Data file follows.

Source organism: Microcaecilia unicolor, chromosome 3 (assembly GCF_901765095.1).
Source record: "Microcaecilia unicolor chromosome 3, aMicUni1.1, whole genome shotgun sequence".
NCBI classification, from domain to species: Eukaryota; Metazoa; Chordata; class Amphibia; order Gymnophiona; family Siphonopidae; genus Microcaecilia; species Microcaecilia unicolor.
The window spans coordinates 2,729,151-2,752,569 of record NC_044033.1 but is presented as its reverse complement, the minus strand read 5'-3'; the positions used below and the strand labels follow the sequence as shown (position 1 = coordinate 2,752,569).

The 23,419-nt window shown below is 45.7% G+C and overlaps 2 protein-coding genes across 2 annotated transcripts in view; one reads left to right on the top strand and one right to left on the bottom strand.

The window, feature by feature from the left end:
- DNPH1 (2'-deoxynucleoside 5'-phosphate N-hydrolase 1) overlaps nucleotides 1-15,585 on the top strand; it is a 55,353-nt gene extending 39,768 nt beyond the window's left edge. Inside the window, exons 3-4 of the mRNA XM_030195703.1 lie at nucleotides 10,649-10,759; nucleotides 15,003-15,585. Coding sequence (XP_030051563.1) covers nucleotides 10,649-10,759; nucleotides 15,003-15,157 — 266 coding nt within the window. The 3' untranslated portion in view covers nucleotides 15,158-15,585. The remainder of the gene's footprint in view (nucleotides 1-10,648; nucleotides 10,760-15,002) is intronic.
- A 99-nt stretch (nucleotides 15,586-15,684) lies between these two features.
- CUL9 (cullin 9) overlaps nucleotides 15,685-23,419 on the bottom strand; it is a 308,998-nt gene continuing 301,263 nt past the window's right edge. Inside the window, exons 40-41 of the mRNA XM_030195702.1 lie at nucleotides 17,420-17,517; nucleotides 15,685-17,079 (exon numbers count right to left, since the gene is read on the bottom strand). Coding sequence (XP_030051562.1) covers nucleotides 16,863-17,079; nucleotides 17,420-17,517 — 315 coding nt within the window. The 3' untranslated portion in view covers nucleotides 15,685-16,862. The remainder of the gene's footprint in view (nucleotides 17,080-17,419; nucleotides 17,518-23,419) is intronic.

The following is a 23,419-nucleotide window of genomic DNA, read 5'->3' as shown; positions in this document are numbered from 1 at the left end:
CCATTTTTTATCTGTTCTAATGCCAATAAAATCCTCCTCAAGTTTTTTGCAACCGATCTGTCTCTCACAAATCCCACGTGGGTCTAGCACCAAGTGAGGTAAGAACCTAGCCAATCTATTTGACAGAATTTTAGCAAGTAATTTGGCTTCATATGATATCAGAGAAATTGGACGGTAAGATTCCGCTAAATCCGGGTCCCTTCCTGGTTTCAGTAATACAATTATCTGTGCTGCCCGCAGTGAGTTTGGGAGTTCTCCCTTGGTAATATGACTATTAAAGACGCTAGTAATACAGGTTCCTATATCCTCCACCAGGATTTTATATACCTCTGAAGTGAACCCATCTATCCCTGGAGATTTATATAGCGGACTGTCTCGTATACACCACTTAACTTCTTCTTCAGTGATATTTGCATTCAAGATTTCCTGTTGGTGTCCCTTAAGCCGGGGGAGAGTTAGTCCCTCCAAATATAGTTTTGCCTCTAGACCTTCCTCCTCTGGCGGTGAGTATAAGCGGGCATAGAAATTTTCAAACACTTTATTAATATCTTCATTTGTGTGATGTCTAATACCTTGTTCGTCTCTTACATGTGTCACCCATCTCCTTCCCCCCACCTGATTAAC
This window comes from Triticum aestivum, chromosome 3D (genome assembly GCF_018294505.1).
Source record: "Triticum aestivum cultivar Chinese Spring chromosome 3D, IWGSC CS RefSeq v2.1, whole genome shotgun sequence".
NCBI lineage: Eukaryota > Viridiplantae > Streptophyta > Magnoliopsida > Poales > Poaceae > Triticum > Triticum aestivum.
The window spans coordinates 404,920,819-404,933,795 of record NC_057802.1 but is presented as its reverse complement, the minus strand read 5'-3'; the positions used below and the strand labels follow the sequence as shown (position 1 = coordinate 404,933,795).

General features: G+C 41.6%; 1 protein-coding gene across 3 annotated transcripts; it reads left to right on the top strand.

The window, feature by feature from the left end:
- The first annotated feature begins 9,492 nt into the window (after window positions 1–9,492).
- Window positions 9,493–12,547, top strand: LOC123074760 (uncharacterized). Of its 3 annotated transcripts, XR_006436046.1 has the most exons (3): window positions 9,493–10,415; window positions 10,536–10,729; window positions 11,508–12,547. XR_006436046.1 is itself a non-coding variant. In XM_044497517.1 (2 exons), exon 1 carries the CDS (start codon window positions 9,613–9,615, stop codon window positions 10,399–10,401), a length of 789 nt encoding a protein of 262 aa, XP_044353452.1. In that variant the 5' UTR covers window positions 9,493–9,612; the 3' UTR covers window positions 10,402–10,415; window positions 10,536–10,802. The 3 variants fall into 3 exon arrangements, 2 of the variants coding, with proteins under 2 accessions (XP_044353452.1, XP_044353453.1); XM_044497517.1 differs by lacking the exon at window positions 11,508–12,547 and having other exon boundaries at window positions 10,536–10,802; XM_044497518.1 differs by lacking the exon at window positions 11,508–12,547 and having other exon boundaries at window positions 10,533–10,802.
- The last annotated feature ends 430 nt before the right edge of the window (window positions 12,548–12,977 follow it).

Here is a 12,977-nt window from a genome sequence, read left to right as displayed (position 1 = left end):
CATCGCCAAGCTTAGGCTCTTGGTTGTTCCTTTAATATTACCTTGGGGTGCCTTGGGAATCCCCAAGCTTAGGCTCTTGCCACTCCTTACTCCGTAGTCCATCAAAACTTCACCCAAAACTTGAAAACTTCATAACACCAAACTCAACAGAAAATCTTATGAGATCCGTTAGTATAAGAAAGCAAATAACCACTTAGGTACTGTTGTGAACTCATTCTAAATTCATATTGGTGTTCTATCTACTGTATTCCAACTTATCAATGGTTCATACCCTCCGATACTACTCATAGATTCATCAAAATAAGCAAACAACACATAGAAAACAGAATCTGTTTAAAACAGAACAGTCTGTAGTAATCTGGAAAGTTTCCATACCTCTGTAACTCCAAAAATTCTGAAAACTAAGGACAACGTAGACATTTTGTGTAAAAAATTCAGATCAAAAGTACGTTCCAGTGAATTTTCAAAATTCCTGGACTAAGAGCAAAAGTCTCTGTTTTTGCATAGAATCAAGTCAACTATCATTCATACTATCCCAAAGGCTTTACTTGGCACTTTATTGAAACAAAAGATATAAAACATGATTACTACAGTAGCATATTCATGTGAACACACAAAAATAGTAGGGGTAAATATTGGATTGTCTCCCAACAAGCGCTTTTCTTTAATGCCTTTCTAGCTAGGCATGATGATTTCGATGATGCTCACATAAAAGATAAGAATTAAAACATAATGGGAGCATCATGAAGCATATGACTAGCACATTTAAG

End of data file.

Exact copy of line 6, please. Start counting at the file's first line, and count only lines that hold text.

The window, feature by feature from the left end: